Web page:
Dairy Science and Food Technology

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This section of the Dairy Science and Food Technology website provides an outline of how the commercial 'cheese yield problem' outlined earlier might be approached and how yield and cheese component retention can be analysed and presented. This is achieved using a unique on-line calculator that is shown in the cheese yield spreadsheet.

Data from 5 vats of commercial Cheddar production are summarised in the cheese yield spreadsheet. The data set are different to the problem given previously. The cheese and milk data were obtained from one day's production. The casein:fat ratio of milk in each vat has been calculated and for information casein as a percentage of protein has been presented.

If you want to analyse your own data simply replace the data in the editable cells in the calculator below and press the submit button. The calculator will then give basic statistical information along with the results of the theoretical yield and cheese component-retention calculations.

Go to cheese yield spreadsheet.

Actual yield data have been presented and for comparison, theoretical yield has been predicted using the Van Slyke yield equation. There is a less well known variant of the Van Slyke equation that does not require cheese moisture but does assume a target moisture content. This is arguably more useful in cheese plants and has been included to enable predicted values to be compared with actual and traditional Van Slyke yields.

Fat, casein and protein retentions are potentially very useful indicators of process efficiency and have been calculated also. Bench mark values have been provided in the answers to cheese science and technology self assessment questions.

Some basic statistics, mean, standard deviation and coefficient of variation have been presented.

Readers can also input their own data and use this basic data analysis and presentation package to analyse and present their data.

Main findings from the data presented

Firstly the data set is very small! Meaningful commercial analysis would require a much larger sample size. However, the use of mean values combined with the standard deviation and the coefficient of variation can provide some basic insights into errors.

Note the differences in CV between the protein, fat and casein values in milk and the values for cheese. While the CV values for casein and fat in the cheese milk probably reflect what might be achieved in many factories it would be helpful to have lower values particularly when working with small numbers of samples.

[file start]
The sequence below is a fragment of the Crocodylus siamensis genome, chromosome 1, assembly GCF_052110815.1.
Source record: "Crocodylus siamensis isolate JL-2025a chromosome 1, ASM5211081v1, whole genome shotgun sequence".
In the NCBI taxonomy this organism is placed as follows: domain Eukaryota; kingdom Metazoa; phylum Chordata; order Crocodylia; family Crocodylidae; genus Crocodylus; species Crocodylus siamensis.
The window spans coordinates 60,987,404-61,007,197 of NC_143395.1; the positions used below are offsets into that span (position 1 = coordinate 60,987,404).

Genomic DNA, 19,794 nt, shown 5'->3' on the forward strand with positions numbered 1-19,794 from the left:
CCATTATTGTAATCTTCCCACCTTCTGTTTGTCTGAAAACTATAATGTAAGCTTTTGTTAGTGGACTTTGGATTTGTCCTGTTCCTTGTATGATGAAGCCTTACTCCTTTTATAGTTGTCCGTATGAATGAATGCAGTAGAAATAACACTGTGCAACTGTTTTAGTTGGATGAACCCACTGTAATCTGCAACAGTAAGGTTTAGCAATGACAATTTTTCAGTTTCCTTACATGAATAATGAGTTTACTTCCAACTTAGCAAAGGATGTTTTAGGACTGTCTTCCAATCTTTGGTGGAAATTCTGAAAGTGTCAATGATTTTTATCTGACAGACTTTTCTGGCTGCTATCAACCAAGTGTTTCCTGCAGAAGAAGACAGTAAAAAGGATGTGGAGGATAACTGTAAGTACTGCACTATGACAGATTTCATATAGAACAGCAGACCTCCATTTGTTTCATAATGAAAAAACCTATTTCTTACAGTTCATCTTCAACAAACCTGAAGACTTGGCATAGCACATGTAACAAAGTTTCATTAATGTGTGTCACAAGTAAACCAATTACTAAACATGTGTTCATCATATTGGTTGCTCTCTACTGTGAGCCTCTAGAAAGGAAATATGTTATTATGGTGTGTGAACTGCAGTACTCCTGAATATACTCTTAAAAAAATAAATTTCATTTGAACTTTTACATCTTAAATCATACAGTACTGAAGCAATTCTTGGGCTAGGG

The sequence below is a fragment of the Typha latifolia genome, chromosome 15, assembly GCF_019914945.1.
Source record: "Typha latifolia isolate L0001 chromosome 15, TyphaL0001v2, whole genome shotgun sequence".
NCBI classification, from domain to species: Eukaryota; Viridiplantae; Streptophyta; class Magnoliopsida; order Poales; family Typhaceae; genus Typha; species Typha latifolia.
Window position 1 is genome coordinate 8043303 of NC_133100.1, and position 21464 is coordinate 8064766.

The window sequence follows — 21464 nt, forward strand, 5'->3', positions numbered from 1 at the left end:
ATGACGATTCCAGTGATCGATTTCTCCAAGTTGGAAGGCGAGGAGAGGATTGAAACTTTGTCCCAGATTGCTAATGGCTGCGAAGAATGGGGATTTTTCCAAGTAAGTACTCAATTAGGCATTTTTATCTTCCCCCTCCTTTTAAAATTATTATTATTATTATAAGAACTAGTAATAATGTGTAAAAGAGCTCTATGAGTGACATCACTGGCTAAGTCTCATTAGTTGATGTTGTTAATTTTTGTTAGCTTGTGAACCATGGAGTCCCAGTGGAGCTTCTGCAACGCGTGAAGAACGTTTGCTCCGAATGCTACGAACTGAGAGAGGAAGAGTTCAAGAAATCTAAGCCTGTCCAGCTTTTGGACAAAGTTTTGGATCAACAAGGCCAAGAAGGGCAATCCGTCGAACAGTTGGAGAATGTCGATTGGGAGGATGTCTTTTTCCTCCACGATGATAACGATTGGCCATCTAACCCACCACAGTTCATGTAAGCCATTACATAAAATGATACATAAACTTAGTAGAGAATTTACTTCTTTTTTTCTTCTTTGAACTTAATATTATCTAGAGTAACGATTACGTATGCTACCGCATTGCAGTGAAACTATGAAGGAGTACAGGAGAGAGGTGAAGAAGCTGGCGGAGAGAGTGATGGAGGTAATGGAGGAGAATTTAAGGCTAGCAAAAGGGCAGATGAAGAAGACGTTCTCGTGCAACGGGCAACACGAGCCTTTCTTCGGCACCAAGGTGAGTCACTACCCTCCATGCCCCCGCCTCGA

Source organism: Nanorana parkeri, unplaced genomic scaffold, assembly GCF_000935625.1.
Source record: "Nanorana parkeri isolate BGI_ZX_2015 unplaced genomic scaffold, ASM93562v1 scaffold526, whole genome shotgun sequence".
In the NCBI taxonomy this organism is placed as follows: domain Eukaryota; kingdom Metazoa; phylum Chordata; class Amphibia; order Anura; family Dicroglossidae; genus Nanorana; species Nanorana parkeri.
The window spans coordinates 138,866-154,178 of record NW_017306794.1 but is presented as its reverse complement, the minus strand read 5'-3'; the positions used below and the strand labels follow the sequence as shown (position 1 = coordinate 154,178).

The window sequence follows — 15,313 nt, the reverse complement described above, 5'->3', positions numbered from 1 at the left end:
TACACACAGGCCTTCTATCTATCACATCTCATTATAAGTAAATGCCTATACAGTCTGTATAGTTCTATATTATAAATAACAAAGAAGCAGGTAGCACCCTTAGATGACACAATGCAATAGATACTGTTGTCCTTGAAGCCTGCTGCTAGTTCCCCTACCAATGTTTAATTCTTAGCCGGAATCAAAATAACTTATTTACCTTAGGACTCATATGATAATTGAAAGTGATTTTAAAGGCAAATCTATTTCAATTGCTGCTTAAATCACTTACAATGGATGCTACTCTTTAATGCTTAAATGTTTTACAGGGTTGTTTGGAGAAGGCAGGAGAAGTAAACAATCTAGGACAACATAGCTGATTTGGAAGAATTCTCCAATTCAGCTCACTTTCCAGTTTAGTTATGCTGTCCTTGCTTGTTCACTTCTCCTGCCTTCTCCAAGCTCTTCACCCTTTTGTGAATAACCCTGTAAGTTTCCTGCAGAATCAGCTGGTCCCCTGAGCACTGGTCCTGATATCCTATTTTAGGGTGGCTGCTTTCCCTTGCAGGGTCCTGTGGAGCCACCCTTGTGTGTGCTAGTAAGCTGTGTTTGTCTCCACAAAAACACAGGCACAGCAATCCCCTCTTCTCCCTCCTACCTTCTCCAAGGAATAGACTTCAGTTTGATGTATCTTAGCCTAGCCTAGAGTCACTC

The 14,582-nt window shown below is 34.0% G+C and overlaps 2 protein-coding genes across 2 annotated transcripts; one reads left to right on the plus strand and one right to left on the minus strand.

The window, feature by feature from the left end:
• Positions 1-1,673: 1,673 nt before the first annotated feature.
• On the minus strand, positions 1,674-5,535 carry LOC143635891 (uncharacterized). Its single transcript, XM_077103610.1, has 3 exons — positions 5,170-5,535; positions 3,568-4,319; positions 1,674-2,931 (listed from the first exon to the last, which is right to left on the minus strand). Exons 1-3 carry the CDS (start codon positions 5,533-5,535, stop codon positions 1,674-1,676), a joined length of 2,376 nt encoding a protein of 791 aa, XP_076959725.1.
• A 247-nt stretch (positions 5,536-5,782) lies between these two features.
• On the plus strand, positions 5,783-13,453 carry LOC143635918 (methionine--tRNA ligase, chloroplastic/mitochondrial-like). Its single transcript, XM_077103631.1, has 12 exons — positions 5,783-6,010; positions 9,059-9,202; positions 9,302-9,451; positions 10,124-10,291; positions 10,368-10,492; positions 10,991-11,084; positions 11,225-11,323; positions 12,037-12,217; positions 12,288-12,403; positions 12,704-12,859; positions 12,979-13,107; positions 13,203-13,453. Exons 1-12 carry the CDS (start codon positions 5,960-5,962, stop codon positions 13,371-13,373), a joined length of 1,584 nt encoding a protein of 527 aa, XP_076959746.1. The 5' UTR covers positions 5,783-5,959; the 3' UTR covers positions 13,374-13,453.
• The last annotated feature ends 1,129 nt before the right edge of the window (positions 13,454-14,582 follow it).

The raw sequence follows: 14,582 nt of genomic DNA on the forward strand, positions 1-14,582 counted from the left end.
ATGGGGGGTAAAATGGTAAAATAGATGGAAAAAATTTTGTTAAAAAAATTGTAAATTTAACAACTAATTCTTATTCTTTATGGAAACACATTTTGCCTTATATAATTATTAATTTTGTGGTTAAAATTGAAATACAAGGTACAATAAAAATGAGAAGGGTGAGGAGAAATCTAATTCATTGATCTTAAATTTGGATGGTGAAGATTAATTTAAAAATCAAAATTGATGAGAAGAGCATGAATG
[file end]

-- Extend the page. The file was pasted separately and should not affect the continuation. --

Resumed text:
The casein:fat ratio is less than optimal. Protein and consequently casein levels are low and would be expected to give 'low' but predictably low cheese yields.

Cheese moisture values are on the low side. There is an indication, but the sample size is very small, that there is some variation in moisture values between vats.

Cheese yields are low due to the low casein levels in the milk and low moistures in the cheese. Adjustment of yields to 37% moistures shows the increase in yield that would be possible if the casein:fat ratio and cheese making operations were optimal. This again must be qualified by the small sample size.

With this data set the Van Slyke equation underestimates and the modified equation over estimates yield. The sample size is too small to make more definitive comments except to say that actual yield is broadly in line with theoretical yield.

This view is partly strengthened by looking at the mean values for casein, fat and protein retention. Again it is necessary to qualify comments based on the small sample size. Protein retention is a little higher than expected and fat retention is close to the theoretical maximum.

Action that is required

Milk composition must be standardised to obtain optimal casein:fat ratios for Cheddar cheese making.

An improved protocol for sampling cheese milk for protein, fat and casein analysis is required.

Compositional quality of the milk for cheese manufacture should be improved.

Further work on cheese moisture is required. This should also look at salt levels in the cheese and will involve looking closely at the process e.g. process control and the equipment e.g. cheese knives. See the section on mellowing.

How to cite this article

Mullan, W.M.A. (2007). [On-line]. Available from: https://www.dairyscience.info/index.php/cheese-yield/112-how-do-you-investigate-and-solve-commercial-yield-problems.html . Accessed: 1 October, 2016.

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